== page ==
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Wace

WACE, (?) ROBERT (noo?-ii7S?), Anglo-Norman chronicler, was born in Jersey. He studied at Caen ; he became personally known to Henry I., Henry II., and the latter's eldest son, Prince Henry; from Henry II. he received a prebend at Bayeux and other gifts. Except for these facts he is known to us only as the author of two metrical chronicles in the Norman-French language. Of these the earlier in date is the Roman de Brut, completed hi 1155, which is said to have been dedicated to Eleanor of Aquitaine (ed. A. J. V. Le Roux de Lincy, 2 vols., Rouen, 1836-1838). This is a free version of the Latin Historia Britonum by Geoffrey of Monmouth, in rhyming octosyllables; it was rendered into English, shortly after 1 200, by Layamon, a masspriest of Worcestershire, and is also largely used in the rhymed English chronicle of Robert Mannyng. Wace's second work, the Roman de Rou, written between 1160 and 1174, has a less fabulous character than the Brut, being a chronicle of the Norman dukes from Rollo to Robert Curthose. It has been ably dissected by Gustav Korting (Uber die Quetten des Roman de Rou, Leipzig, 1867), who shows that it is mainly based upon Dudo and William of Jumieges. There is also reason for thinking that Wace used the Gesta regum of William of Malmesbury. Where Wace follows no ascertainable source he must be used with caution. Undoubtedly he used oral tradition; but he also seems to have given free play to his imagination.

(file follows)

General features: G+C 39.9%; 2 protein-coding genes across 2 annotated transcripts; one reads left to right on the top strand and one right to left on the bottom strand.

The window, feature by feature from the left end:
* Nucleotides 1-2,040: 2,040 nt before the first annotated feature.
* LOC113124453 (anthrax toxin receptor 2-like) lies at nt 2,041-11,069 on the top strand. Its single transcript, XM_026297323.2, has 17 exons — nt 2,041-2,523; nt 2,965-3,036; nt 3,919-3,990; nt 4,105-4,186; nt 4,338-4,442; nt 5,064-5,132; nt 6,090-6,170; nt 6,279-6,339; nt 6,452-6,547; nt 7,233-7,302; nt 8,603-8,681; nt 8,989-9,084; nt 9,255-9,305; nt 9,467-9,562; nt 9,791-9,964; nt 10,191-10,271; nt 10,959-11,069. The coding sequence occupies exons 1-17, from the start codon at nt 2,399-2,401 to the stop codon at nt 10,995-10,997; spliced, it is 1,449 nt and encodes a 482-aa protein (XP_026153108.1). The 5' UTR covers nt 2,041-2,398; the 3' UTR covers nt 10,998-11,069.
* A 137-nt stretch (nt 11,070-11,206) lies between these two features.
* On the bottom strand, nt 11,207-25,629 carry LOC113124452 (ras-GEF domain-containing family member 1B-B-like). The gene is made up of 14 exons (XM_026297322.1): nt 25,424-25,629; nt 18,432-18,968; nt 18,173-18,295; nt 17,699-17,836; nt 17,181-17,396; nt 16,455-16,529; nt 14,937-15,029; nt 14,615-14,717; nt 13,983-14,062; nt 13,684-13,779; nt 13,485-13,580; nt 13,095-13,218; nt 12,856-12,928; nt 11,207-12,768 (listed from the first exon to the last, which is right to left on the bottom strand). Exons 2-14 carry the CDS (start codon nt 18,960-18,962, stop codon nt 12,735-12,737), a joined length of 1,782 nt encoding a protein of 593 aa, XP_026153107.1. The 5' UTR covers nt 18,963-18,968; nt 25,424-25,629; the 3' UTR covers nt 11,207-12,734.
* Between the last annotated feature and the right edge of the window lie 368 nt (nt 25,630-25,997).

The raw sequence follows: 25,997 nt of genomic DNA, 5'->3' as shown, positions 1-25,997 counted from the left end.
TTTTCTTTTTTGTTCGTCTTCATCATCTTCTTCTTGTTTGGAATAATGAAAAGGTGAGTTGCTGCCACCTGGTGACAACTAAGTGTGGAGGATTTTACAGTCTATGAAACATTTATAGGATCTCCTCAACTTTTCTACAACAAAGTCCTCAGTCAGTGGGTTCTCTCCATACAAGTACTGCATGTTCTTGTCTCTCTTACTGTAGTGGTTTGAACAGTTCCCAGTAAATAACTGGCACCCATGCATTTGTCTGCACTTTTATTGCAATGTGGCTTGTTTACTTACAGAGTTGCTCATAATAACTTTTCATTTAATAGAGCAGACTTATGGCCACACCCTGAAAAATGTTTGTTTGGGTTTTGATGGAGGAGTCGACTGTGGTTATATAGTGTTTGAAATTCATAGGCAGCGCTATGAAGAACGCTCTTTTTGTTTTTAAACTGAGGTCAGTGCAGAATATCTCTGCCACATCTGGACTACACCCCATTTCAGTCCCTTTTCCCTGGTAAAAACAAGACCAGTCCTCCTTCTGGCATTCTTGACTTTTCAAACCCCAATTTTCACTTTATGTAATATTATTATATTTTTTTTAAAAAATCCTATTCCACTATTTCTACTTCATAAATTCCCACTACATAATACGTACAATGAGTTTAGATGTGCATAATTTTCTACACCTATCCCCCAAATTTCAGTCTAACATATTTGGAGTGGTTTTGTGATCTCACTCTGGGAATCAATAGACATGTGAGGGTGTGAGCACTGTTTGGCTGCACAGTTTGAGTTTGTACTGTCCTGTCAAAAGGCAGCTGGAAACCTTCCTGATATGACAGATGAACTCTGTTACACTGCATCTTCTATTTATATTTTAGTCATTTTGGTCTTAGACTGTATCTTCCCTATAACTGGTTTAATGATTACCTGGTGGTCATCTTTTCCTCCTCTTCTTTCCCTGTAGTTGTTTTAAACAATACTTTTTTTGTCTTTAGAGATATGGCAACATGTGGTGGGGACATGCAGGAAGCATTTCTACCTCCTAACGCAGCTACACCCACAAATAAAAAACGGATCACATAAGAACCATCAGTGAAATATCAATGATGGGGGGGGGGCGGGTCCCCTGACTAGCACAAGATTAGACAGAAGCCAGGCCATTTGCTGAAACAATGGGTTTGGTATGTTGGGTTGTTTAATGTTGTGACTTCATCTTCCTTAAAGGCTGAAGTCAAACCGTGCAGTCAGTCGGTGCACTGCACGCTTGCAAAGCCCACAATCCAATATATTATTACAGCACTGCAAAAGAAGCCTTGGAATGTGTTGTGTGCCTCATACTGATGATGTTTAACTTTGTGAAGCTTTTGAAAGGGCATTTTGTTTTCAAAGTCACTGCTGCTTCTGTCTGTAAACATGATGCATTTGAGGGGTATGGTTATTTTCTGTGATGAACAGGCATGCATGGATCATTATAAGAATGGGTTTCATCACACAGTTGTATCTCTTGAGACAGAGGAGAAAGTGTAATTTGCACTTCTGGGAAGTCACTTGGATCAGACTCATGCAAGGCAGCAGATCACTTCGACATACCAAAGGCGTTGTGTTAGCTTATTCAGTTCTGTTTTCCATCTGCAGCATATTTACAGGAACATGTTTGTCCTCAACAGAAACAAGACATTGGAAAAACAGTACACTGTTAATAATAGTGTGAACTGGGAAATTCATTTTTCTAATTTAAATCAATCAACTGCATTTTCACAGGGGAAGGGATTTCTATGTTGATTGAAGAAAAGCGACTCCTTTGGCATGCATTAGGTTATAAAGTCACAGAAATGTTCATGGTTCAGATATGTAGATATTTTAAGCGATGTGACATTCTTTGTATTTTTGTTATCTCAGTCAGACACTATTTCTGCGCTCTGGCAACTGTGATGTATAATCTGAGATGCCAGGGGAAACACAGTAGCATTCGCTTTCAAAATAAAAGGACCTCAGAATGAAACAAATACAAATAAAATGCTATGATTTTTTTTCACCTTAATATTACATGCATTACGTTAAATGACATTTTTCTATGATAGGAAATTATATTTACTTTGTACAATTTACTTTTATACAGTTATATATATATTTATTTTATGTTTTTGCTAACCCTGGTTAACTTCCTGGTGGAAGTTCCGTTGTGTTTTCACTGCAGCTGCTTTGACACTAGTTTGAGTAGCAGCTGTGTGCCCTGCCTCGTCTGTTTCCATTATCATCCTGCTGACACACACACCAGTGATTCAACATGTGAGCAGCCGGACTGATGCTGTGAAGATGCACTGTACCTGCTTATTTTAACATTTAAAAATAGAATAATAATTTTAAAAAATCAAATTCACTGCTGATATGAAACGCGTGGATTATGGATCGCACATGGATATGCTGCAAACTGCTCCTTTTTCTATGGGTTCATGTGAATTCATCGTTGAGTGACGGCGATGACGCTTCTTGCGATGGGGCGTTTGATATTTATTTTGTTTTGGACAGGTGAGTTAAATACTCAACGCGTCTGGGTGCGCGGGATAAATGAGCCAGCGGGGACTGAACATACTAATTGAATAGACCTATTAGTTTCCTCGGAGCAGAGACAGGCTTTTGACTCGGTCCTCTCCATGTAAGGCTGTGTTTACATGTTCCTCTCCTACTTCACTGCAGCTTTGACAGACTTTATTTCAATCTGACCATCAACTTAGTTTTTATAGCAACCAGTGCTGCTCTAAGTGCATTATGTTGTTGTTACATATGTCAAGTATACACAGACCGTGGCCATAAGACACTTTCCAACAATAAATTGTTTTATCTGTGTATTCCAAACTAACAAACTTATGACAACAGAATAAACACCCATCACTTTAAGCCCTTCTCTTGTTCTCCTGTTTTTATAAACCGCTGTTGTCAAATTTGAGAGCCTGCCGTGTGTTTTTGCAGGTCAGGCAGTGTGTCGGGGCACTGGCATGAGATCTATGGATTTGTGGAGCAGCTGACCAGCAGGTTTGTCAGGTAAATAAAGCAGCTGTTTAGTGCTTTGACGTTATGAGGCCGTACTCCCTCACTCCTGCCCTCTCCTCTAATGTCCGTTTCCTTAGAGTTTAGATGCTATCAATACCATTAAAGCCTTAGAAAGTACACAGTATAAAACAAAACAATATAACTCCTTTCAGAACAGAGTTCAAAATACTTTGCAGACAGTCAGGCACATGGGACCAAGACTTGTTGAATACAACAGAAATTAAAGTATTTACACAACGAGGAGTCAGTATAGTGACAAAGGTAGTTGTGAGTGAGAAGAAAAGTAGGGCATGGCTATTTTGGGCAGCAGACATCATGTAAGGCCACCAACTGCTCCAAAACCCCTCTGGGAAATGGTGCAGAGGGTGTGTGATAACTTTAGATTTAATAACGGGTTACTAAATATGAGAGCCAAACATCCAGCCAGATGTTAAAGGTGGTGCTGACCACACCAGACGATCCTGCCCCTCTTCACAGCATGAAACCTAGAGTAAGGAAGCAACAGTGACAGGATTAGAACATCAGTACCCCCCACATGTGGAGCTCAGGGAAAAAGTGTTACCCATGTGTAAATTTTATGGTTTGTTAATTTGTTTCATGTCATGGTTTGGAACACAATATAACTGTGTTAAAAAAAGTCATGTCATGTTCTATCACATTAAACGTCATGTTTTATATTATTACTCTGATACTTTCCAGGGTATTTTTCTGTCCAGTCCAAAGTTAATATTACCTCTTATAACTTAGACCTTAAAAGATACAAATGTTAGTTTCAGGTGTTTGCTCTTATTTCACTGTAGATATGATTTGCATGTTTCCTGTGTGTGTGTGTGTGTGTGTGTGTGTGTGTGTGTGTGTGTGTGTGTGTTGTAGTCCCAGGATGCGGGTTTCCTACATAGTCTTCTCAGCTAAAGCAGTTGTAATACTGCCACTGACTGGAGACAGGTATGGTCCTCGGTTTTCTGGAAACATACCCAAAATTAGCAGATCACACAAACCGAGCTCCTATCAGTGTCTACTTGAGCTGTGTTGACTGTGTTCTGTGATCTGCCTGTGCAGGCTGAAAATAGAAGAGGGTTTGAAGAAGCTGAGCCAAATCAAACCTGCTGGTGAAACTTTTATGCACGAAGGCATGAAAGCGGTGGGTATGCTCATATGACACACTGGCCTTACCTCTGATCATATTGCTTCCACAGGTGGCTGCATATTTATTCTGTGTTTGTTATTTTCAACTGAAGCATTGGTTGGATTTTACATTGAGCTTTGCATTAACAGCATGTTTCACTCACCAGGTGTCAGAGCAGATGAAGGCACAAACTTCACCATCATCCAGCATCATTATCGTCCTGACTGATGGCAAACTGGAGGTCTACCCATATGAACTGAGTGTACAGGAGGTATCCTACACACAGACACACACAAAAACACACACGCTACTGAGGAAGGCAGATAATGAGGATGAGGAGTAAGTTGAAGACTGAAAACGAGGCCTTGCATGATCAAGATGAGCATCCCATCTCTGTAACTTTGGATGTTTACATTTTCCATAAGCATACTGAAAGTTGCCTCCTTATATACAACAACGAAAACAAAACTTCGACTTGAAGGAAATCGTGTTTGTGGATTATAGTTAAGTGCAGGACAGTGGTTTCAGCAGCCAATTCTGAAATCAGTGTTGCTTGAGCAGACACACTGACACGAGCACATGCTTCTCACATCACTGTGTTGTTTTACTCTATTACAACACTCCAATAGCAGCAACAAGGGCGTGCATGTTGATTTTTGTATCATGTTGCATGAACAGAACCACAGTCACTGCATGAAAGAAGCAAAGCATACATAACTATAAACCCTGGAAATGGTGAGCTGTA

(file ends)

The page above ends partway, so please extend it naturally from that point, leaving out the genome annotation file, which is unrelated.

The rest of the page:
The Roman de Rou is written in rhyming octosyllables, varied by assonanced alexandrines. It has been edited by F. Pluquet (2 vols. and supplement, Rouen, 1827-1829) and more completely by H. Andresen (2 vols., Heilbronn, 1877-1879). (H. W. C. D.)

Note - this article incorporates content from Encyclopaedia Britannica, Eleventh Edition, (1910-1911)

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